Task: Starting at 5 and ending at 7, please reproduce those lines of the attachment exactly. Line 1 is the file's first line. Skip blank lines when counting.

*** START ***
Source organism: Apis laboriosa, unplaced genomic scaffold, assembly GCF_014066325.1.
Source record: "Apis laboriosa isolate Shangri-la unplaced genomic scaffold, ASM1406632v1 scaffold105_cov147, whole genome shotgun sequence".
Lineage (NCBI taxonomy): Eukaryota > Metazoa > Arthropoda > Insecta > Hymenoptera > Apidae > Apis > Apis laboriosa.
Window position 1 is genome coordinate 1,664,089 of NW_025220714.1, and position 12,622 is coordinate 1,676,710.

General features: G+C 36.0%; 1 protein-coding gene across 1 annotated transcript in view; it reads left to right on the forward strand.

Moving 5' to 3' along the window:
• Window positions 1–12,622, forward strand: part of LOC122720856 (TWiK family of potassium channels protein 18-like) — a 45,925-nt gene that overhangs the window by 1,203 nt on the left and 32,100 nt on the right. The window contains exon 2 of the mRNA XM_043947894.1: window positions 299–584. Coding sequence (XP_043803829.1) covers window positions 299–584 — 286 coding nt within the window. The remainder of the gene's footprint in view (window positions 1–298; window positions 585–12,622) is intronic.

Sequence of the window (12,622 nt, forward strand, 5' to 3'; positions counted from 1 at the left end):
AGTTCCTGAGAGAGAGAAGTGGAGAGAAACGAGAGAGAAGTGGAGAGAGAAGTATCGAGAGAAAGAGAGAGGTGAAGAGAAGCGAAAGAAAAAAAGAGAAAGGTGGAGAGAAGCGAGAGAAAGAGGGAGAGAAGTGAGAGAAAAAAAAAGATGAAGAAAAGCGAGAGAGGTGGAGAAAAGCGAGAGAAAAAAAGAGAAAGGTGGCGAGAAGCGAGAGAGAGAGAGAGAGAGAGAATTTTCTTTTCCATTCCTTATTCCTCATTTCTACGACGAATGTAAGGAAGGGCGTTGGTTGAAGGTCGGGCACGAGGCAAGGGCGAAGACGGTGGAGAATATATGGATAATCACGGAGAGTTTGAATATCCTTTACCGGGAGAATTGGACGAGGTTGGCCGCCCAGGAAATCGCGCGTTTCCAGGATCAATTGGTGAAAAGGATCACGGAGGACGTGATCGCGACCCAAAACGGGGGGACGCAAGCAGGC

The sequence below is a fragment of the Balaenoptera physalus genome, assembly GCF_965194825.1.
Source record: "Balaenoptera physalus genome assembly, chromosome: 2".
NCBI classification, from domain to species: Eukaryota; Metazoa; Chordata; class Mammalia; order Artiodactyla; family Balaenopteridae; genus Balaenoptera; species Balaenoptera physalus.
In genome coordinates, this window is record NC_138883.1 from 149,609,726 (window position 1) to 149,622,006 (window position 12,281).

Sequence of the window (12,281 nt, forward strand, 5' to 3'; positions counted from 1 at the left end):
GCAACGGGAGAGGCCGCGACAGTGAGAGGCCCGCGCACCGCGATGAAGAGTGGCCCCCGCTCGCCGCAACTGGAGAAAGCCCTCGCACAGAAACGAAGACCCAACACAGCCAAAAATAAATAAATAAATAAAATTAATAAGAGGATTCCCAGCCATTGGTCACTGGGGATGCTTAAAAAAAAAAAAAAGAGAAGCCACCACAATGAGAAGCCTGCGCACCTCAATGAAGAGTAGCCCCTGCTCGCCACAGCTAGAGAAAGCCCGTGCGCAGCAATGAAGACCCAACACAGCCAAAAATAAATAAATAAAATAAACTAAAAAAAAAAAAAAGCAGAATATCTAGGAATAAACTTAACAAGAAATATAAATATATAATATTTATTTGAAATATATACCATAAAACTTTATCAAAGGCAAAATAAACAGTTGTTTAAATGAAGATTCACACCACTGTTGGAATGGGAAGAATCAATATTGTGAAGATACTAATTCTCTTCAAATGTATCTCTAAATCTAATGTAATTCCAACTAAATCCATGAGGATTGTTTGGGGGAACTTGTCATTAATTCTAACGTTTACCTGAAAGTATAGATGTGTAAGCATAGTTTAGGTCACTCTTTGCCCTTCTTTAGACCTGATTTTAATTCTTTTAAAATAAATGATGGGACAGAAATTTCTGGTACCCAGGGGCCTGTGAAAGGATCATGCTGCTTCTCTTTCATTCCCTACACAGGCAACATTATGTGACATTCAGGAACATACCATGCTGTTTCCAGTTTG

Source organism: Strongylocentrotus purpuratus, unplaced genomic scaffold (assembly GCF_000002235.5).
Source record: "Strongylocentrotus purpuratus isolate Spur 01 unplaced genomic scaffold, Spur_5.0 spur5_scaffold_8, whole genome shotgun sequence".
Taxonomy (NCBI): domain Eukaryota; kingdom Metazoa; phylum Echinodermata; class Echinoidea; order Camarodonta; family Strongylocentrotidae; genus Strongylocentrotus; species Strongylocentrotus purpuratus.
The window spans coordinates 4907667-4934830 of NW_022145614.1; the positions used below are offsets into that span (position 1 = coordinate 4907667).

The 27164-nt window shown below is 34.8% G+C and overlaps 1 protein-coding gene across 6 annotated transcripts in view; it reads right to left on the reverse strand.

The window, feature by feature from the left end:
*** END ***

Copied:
General features: G+C 36.0%; 1 protein-coding gene across 1 annotated transcript in view; it reads left to right on the forward strand.

Moving 5' to 3' along the window:
• Window positions 1–12,622, forward strand: part of LOC122720856 (TWiK family of potassium channels protein 18-like) — a 45,925-nt gene that overhangs the window by 1,203 nt on the left and 32,100 nt on the right. The window contains exon 2 of the mRNA XM_043947894.1: window positions 299–584. Coding sequence (XP_043803829.1) covers window positions 299–584 — 286 coding nt within the window. The remainder of the gene's footprint in view (window positions 1–298; window positions 585–12,622) is intronic.